Teens Delaying Sexual Activity: Using Contraception More Effectively
New Data on Contraceptive Use Among Adults
For Release: December 10, 2004
Contact: CDC National Center for Health Statistics, Office of Communications, (301) 458-4800
Sexual activity declined significantly for younger teenage girls and for teenage boys between 1995 and 2002, and teen contraceptive use improved in significant ways, according to a new study released today by the Department of Health and Human Services (HHS). The study compares new findings from the 2002 National Survey of Family Growth with the previous survey conducted in 1995.
The proportion of never-married females 15-17 years of age who had ever had sexual intercourse dropped significantly from 38 percent in 1995 to 30 percent in 2002. At age 18-19, 68 percent had had intercourse in 1995, compared with 69 percent in 2002. For male teens, the percent of those who were sexually experienced dropped significantly in both age groups: from 43 percent to 31 percent at age 15-17, and from 75 percent to 64 percent at age 18-19. These and other data suggest that teenagers are delaying sex until somewhat older ages.
“There is much good news in these results,” said HHS Secretary Tommy G. Thompson. “More teenagers are avoiding or postponing sexual activity, which can lead to sexually transmitted diseases, unwanted pregnancy or emotional and societal responsibilities for which they are not prepared.”
At their first premarital intercourse, teens were most likely to choose condoms for birth control – 66 percent reported using a condom when they became sexually active. Teens are more likely in recent years to use contraception when they begin having intercourse—79 percent in 1999-2002, up from 61 percent in the 1980’s. Teens were also more likely to have used contraception at their most recent intercourse in 2002 (71 percent in 1995, compared with 83 percent in 2002). These changes in sexual activity and contraceptive use are consistent with the downward trend in teen pregnancy and births over the past decade.
The National Survey of Family Growth is conducted periodically by CDC’s National Center for Health Statistics to collect data on factors which influence the American family including data on marriage, divorce, and cohabitation; contraception; infertility; pregnancy outcomes and births. Data are collected in household interviews with a nationally representative sample of women (since 1982) and men (beginning in 2002) ages 15-44.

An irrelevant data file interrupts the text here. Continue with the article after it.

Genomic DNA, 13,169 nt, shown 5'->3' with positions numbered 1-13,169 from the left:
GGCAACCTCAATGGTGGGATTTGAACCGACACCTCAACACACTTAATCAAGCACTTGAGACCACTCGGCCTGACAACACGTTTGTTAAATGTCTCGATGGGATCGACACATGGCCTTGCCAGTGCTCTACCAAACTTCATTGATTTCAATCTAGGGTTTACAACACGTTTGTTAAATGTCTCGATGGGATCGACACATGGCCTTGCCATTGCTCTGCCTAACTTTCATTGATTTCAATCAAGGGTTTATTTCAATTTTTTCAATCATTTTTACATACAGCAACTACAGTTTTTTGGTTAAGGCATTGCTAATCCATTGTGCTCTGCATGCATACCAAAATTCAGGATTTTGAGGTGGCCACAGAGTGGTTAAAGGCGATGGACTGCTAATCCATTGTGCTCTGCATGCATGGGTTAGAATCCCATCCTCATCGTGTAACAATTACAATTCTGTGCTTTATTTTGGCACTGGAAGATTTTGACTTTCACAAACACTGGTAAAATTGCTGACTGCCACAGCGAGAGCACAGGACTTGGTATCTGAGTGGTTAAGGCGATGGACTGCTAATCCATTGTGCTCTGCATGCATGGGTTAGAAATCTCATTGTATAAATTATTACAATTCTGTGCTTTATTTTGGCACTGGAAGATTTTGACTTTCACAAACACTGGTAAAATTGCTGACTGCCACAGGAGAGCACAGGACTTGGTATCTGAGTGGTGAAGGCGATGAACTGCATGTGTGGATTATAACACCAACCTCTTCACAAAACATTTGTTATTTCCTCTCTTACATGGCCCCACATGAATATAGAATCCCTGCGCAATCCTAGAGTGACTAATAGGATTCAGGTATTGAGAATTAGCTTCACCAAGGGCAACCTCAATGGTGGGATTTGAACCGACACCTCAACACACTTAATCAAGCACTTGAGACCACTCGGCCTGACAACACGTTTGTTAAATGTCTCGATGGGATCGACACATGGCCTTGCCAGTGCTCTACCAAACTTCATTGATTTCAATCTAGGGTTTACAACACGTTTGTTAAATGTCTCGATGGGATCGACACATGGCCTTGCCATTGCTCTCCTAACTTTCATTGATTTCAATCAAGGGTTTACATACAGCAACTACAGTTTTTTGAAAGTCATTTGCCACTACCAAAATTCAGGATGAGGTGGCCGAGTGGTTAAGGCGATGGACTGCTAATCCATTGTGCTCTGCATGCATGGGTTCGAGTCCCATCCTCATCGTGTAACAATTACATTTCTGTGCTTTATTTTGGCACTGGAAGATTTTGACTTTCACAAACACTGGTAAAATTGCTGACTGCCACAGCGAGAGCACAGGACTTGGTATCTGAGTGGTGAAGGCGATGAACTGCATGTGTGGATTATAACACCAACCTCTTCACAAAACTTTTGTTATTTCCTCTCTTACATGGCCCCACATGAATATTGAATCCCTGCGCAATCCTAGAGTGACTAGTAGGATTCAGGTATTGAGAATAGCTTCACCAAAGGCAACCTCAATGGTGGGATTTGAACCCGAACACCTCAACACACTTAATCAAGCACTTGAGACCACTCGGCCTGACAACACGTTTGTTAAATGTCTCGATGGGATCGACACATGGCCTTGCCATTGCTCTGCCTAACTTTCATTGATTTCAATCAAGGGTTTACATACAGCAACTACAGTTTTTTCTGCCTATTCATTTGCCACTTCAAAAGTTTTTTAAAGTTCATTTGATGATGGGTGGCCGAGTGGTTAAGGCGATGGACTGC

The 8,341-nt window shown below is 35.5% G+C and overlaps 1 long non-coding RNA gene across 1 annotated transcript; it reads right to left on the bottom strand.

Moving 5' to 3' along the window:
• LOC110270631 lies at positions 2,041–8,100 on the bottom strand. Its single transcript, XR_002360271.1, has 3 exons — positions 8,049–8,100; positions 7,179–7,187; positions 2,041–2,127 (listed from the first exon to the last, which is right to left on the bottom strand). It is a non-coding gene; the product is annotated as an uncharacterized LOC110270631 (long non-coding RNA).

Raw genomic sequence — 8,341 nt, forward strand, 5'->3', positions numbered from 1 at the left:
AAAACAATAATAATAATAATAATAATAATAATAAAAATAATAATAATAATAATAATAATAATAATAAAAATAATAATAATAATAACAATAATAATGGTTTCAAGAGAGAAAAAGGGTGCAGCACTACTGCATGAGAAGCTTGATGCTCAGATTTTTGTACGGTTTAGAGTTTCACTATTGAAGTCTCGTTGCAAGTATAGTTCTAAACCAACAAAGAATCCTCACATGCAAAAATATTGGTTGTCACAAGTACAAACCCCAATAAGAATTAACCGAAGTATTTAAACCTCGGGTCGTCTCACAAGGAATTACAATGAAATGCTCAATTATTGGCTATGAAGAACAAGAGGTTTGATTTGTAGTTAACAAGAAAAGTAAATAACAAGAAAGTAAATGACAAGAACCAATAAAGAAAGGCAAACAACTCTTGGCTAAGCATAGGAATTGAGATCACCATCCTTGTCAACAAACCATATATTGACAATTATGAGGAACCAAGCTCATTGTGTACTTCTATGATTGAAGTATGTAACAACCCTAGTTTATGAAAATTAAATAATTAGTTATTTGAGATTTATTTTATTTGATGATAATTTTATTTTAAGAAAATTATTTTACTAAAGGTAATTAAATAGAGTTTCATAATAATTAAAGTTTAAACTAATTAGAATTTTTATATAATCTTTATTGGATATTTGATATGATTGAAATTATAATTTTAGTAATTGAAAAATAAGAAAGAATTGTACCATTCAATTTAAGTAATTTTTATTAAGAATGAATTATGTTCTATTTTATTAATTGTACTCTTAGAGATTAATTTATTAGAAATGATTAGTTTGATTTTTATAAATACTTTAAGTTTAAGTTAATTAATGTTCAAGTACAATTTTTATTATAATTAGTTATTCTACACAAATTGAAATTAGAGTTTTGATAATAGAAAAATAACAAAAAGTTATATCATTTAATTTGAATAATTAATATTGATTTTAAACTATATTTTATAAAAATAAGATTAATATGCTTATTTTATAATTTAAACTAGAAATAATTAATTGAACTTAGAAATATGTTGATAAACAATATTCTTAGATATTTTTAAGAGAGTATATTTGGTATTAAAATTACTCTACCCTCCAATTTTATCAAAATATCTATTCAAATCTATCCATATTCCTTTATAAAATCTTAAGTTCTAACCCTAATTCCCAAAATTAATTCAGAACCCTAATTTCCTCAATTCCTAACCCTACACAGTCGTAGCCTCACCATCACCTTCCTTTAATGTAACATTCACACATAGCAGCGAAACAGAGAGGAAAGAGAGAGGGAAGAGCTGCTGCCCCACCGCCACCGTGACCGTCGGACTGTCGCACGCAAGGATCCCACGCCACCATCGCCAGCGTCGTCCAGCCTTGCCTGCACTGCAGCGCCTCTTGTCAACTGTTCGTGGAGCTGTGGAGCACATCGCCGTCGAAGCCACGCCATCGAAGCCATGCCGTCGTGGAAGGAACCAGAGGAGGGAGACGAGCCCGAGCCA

Another report from the survey was released today on trends in contraceptive use among women 15-44 years of age. The leading methods of contraception in the United States in 2002 were the oral contraceptive pill (11.7 million women), female sterilization (10.3 million), the male condom (6.9 million), male sterilization (3.5 million), and the Depo-Provera injectable (2.0 million). Together, these five methods accounted for 90 percent of contraceptive users.
For young women, the leading method is the oral contraceptive pill; for women 35 and older, the leading method is female sterilization. Method choice varies sharply by such characteristics as education. For example, college-educated women are four times as likely to use the pill, four times as likely to rely on male sterilization, and one-fourth as likely to use female sterilization, as women who did not graduate from high school.
Nearly all women of reproductive age have used contraception: 98 percent of all women who had ever had intercourse had used at least one contraceptive method. About 82 percent of women have used the oral contraceptive pill at some time in their lives; about 90 percent have had a partner use the male condom.
Two new reports present these and other detailed findings from the survey. Teenagers in the United States: Sexual Activity, Contraceptive Use, and Childbearing, 2002, and Use of Contraception and Use of Family Planning Services in the United States, 1982-2002, are available on the CDC website the CDC/NCHS Website.
HHS has joined with communities, schools, parents and teenagers in efforts to prevent teen pregnancy and supports programs which translate research on teenage pregnancy prevention into information for the public, practitioners, and policymakers.